Friday, 12 June 2020

Locked Down

'Lockdown', oil on canvas, 75 x 50cms, 2020

Dreaming strands of nightmare are sticking to my feet…’

from ‘Morning Way’ by Trader Horne

I don’t write so many blog posts these days, and I’m conscious that I haven’t written any since the lockdown, but in the last few days I’ve felt a bit readier to try and write something about what I have been up to, particularly in the studio of course. In the last few weeks some bigger changes are occurring in my work that I’m excited about that have come about as a response to my direct experience of the last twelve weeks, but I’m not going to write one long rambling blog which can be a bit off putting to any casual readers but a few shorter posts.
'The Green Door', oil on canvas, 120 x 80cms, 2020

These first two paintings in this post, which I’m pleased with for all sorts of reasons, I made at the end of March and are connected to the paintings I have been making in the last 18 months, with their images of windows and doorways, and in that sense evoke very much the feeling of a lockdown as everyone was forced to retreat indoors and the shutters came down. ‘The Green Door’, with its title taken from HG Wells story of the same title is an attempt to make a more direct reference to this story and also the philosophical ideas in the book about the door being a gateway or portal to an alternative or parallel reality. These thoughts come via not through my reading of the actual Wells story but my reading of Mark Fisher’s book ‘The Weird and the Eerie’. Fisher’s book made me think, with its writing about many different cultural, largely literary or filmic and television references on the weird and eerie, how it would be useful to develop the framing and contextualising of my work much more explicitly on these lines than previously, particularly when approaching galleries and seeking funds.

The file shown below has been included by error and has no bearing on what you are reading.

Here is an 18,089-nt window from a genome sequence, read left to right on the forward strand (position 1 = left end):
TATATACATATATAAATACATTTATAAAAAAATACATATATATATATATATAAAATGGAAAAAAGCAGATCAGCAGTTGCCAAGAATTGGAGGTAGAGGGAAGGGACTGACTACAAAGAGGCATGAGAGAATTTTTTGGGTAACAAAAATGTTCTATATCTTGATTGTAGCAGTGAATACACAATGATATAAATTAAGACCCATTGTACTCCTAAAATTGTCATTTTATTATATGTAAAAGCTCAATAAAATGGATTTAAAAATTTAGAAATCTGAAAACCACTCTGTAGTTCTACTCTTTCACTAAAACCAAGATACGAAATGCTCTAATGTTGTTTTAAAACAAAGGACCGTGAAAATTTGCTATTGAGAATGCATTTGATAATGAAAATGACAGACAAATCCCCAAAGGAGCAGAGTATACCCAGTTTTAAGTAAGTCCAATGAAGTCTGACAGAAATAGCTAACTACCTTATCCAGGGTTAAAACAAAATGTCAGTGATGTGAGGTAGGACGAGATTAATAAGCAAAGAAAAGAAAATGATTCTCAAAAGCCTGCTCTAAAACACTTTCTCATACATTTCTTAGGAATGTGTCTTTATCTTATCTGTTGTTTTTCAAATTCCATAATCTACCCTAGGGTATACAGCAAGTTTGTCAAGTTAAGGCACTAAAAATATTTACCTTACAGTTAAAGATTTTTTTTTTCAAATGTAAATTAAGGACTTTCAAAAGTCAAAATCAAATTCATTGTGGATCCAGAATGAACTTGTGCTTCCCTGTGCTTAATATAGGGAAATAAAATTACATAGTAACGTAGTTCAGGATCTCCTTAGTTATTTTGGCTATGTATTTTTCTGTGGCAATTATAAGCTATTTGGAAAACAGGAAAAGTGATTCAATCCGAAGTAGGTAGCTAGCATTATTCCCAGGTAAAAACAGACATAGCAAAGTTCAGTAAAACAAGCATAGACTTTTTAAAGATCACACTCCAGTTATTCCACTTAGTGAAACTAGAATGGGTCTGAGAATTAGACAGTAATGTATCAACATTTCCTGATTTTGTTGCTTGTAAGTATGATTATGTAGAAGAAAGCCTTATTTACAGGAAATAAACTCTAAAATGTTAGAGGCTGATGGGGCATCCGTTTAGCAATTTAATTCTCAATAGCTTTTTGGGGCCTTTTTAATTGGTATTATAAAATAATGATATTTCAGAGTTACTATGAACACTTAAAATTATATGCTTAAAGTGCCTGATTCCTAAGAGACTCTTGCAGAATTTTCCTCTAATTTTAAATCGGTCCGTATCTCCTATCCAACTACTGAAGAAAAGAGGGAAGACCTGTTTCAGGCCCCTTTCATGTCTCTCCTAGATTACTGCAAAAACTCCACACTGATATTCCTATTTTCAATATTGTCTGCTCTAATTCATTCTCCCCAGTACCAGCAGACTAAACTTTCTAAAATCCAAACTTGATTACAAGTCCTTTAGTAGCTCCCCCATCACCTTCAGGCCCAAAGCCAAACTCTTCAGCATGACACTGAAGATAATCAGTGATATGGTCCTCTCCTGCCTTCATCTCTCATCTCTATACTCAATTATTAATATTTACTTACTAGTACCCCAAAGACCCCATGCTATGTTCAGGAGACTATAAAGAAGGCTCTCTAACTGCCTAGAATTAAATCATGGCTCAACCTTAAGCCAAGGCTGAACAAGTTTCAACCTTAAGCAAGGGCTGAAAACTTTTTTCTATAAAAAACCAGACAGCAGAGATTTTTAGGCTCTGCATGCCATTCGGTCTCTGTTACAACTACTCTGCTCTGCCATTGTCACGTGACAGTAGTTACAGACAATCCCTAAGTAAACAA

I think my paintings have clearly had aspects of these ‘weird and eerie’ qualities in them, particularly in some of the ‘uncanniness’ in my recent street paintings, that I have been thinking about for a few years now. Actually the seeds of this idea were planted ever since watching the compelling documentary Charlie Lyne  documentary, ‘Fear Itself’ which explored the nature of human fear through the lens of horror movies in a genuinely unsettling montage documentary form. I discussed this film in a previous blog a few years ago and you can still watch it on BBCiplayer on the link below. I’d really recommend it, not least for all the films you will want to watch after viewing it, which is what I also got from Mark Fisher book:  

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